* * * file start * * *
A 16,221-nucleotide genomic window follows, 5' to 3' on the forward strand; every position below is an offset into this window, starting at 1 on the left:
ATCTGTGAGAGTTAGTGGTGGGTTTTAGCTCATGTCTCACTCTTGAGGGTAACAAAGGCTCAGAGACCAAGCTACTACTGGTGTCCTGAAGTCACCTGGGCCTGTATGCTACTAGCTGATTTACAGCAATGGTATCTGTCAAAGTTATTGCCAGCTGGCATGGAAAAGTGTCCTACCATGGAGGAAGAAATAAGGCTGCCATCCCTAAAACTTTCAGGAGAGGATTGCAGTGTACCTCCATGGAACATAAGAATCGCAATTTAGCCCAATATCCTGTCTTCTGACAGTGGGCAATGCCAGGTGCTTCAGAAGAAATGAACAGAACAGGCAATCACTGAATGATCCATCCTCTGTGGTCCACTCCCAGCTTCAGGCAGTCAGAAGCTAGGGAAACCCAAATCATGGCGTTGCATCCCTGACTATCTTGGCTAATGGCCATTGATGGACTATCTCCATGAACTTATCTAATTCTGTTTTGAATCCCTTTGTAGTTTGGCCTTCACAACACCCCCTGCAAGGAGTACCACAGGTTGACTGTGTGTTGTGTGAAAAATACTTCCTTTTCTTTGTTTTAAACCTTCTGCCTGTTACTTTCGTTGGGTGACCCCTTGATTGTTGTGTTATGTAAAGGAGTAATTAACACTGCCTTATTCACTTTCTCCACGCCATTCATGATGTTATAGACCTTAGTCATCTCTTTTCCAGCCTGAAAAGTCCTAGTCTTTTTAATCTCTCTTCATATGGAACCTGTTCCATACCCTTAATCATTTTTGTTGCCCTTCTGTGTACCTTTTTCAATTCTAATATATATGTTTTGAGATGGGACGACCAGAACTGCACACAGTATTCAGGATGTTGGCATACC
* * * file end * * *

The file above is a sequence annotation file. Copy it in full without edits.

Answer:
A 16,221-nucleotide genomic window follows, 5' to 3' on the forward strand; every position below is an offset into this window, starting at 1 on the left:
ATCTGTGAGAGTTAGTGGTGGGTTTTAGCTCATGTCTCACTCTTGAGGGTAACAAAGGCTCAGAGACCAAGCTACTACTGGTGTCCTGAAGTCACCTGGGCCTGTATGCTACTAGCTGATTTACAGCAATGGTATCTGTCAAAGTTATTGCCAGCTGGCATGGAAAAGTGTCCTACCATGGAGGAAGAAATAAGGCTGCCATCCCTAAAACTTTCAGGAGAGGATTGCAGTGTACCTCCATGGAACATAAGAATCGCAATTTAGCCCAATATCCTGTCTTCTGACAGTGGGCAATGCCAGGTGCTTCAGAAGAAATGAACAGAACAGGCAATCACTGAATGATCCATCCTCTGTGGTCCACTCCCAGCTTCAGGCAGTCAGAAGCTAGGGAAACCCAAATCATGGCGTTGCATCCCTGACTATCTTGGCTAATGGCCATTGATGGACTATCTCCATGAACTTATCTAATTCTGTTTTGAATCCCTTTGTAGTTTGGCCTTCACAACACCCCCTGCAAGGAGTACCACAGGTTGACTGTGTGTTGTGTGAAAAATACTTCCTTTTCTTTGTTTTAAACCTTCTGCCTGTTACTTTCGTTGGGTGACCCCTTGATTGTTGTGTTATGTAAAGGAGTAATTAACACTGCCTTATTCACTTTCTCCACGCCATTCATGATGTTATAGACCTTAGTCATCTCTTTTCCAGCCTGAAAAGTCCTAGTCTTTTTAATCTCTCTTCATATGGAACCTGTTCCATACCCTTAATCATTTTTGTTGCCCTTCTGTGTACCTTTTTCAATTCTAATATATATGTTTTGAGATGGGACGACCAGAACTGCACACAGTATTCAGGATGTTGGCATACC